The sun rises two and and a half hours later in Kashgar than in the capital, but the clocks there are set to Beijing time, as they are throughout China. For several days now, red and yellow barricades have been set up in front of the barracks of the military People's Armed Police Force, across the street from the Uighur Hospital in Seaman Street. Behind the barricades, a large board studded with metal spikes, designed to destroy tires, has been placed on the ground.
There were no barriers here two weeks ago, when a fatal incident took place. Two men drove a small truck into the barracks, threw hand grenades and stabbed unarmed police officers as they were doing their morning exercises. Sixteen people were killed. A short time later, unknown assailants stabbed three guards at a roadblock outside the city.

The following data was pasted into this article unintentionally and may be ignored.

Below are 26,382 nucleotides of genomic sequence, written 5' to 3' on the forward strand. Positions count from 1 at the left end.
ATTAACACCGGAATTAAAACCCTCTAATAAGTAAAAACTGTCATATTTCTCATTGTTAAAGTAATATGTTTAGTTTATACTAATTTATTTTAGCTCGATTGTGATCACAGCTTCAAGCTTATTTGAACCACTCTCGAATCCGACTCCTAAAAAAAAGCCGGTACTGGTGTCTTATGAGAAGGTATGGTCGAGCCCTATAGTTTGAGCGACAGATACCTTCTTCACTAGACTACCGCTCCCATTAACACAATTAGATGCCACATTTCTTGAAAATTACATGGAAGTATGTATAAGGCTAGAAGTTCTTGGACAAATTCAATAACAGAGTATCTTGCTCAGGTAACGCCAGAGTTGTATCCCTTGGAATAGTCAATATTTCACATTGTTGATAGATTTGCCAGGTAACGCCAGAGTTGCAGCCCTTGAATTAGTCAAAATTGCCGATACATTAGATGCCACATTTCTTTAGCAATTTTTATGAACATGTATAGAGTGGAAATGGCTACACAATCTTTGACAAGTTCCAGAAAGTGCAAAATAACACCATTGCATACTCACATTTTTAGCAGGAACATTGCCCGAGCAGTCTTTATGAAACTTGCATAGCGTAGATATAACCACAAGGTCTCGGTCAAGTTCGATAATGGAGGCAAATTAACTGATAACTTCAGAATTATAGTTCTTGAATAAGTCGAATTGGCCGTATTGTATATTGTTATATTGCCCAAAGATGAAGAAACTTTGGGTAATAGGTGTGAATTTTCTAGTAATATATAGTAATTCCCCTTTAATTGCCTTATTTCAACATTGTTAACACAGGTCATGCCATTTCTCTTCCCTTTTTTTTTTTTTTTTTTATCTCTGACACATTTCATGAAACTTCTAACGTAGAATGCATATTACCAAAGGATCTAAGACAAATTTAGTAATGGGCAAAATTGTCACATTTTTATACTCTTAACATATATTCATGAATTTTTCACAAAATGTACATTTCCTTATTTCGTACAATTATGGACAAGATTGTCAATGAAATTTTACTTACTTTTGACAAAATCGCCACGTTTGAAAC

The attackers were not intimidated by posters affixed to the walls of mud-brick buildings in the old section of Kashgar. They depict three men with red X marks drawn across their bodies, which identifies them as having been executed. The text on the poster explains, in Arabic, that the men had sought to "divide the fatherland" and wanted to establish an entity called "East Turkestan."
Because of its immense natural resources (natural gas, oil, gold and coal), the border province of Xinjiang, four-and-a-half times the size of Germany, is of great interest to China. It has a population of about 20 million and serves as a buffer against Russia and the countries of Central Asia. Many Uighurs feel their lives have become more difficult and their relationship with the Han Chinese less easy in recent years.